Schedule some non-negotiable time on your calendar to work on those big ideas or projects. My colleague, Bethany, and I have started having periodic working meetings where we block out a few hours to work on a specific program. We set the agenda in advance, link to any necessary documents, and set some realistic goals for the meeting. Then we close email and any other distractions not related to the task at hand and work together. Not only did we talk through a lot of problems and collectively make decisions, but we also had clear steps for how we could could move each task forward to completion post-meeting. Plus, we left energized with a new excitement about our work. We’ve decided to make this a regular occurrence on our calendars, despite what other tasks we might have to temporarily set aside. I’m learning that sometimes you can let the leaves pile up and trust you’ll have time to rake up enough of them later on.
Pushing through a busy day without taking breaks
When things get busy, your instinct might be to buckle down and keep working. Even as a yoga instructor, it’s easy for me to forgo a yoga practice or a walk outside in favor of long hours in front of the computer screen. It seems counterproductive to take a break when there’s so much to do. However, time and again, I find that buckling down never makes me more productive. If anything, it takes me longer to do tasks despite spending a longer time working, and before long I’m feeling exhausted, depleted, and far less likely to keep up with new behaviors.
One strategy I use to avoid this trap is to incorporate small breaks into my day. I might not have time for an hour yoga class, but even taking just five minutes to stretch and breath can make a big difference in my energy and focus. Another tactic that’s worked well for me is planned breaks. I have frequent walking phone dates with a good friend who lives across the country. This helps keep me accountable to take that time away from my computer screen and get outside. Plus, it’s a big energy boost to my day and life to keep in close touch with my friend. Now that’s multi-tasking put to good purpose!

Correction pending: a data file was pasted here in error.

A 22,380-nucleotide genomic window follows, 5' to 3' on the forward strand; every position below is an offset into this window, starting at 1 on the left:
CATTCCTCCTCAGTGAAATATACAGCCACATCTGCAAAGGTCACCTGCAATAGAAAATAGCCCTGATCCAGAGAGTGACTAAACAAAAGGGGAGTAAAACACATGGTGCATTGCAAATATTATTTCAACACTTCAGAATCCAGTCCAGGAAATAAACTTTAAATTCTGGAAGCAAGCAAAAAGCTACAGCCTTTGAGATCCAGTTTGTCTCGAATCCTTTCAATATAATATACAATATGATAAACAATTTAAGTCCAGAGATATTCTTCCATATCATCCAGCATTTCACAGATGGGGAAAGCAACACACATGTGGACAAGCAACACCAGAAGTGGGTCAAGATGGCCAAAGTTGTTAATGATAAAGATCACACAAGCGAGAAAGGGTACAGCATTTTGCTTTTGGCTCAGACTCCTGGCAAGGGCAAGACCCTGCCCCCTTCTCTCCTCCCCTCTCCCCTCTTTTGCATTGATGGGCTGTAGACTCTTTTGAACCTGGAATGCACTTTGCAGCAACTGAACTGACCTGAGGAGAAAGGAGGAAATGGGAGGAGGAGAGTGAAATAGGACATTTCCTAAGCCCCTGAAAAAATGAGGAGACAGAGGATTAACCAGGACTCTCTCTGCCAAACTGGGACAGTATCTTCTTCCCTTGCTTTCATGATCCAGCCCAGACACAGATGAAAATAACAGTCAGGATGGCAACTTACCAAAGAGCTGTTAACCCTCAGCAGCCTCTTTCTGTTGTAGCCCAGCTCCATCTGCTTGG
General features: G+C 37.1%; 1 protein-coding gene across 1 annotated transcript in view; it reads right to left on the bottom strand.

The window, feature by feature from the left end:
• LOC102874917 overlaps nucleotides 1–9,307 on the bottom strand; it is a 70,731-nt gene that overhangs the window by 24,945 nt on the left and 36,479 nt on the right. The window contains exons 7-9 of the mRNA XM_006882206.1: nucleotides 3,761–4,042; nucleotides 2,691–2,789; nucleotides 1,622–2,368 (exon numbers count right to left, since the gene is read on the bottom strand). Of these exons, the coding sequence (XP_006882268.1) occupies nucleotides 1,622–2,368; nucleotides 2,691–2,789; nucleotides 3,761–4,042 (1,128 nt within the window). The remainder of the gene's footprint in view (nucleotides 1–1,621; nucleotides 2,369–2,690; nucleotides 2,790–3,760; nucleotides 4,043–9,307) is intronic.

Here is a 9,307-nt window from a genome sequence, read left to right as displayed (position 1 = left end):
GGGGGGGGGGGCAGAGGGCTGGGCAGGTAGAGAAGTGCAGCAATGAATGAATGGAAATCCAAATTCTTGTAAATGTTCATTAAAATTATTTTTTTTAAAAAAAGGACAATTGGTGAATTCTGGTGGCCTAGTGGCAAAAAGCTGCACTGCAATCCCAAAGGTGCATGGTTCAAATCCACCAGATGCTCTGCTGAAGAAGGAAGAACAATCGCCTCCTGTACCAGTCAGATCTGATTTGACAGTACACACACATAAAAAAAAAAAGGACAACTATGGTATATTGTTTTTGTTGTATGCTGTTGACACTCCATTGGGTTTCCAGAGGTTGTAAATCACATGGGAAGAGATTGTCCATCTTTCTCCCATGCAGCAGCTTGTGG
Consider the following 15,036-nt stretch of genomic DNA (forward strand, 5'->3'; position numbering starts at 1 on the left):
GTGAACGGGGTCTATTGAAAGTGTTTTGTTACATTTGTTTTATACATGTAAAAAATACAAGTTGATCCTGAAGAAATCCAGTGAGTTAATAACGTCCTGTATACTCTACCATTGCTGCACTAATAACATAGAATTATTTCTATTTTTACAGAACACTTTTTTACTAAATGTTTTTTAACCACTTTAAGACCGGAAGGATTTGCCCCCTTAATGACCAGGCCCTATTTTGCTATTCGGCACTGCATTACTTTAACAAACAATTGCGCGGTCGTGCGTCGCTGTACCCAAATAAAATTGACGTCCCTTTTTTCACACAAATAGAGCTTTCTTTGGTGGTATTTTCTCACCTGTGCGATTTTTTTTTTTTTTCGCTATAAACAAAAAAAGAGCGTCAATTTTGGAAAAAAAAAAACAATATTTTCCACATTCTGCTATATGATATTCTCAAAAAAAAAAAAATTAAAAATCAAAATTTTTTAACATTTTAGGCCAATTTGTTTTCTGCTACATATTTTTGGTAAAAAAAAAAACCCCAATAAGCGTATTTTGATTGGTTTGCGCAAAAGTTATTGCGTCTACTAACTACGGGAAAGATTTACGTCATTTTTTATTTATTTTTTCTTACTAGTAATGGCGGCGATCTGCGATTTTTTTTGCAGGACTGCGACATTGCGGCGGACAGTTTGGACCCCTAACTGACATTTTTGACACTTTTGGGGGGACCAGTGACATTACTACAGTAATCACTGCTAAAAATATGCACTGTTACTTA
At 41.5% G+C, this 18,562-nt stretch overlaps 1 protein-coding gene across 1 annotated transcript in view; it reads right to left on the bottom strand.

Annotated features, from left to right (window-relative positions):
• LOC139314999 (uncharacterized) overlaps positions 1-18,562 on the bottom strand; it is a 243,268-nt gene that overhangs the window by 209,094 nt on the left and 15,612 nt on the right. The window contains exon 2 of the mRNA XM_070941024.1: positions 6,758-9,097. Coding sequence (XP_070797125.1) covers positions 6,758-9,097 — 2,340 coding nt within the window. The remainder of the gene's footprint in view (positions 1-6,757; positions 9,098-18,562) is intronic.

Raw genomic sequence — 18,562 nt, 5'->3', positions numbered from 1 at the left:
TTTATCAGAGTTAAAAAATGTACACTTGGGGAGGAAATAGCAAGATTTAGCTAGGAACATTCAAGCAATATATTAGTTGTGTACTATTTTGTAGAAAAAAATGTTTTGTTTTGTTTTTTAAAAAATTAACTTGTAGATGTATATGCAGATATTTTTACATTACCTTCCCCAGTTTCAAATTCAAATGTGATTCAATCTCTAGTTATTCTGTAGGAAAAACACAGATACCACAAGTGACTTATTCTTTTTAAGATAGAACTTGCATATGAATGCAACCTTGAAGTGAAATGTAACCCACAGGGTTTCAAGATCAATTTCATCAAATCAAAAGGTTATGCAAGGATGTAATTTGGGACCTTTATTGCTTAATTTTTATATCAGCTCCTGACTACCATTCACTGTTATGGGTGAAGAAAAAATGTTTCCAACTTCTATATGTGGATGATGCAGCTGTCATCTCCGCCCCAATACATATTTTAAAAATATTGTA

Trying to keep a work/life balance
We hear it all the time—the need for “work/life balance.” As anyone who’s had a grant deadline or a sudden sick relative knows, life is perpetually unbalanced. There are times when work is going to be tipping the scale (the conference, the major campaign, etc.), and other times life situations will demand more of your time and attention. I used to always try to keep every area of my life in perfect balance: career, family, friends, health, etc. The result was feeling like I was playing a never-ending game of Whack-A-Mole—once I felt like I had it all aligned, another gopher would pop up.
Instead of work/life balance, I now strive for staying graceful when life is off-balance and keeping my expectations more realistic. I accept that the housework might pile up when I’m doing a lot of travel. When I have a long dental appointment in the afternoon, I don’t try to tackle a complicated project afterwards. During NTC when my days are long and start early, I do two yoga poses when I wake up and that is my yoga practice for the day. When I can let go of trying to stay on top of everything, I find I can find more joy and humor during those busy times, and appreciate when I do have time to re-charge, even if it’s just a moment or two.
I’m eager to read more about how others are endeavoring to make 2016 a healthier, happier, and productive year. How are your New Year’s resolutions going? What strategies are you finding helpful to create change?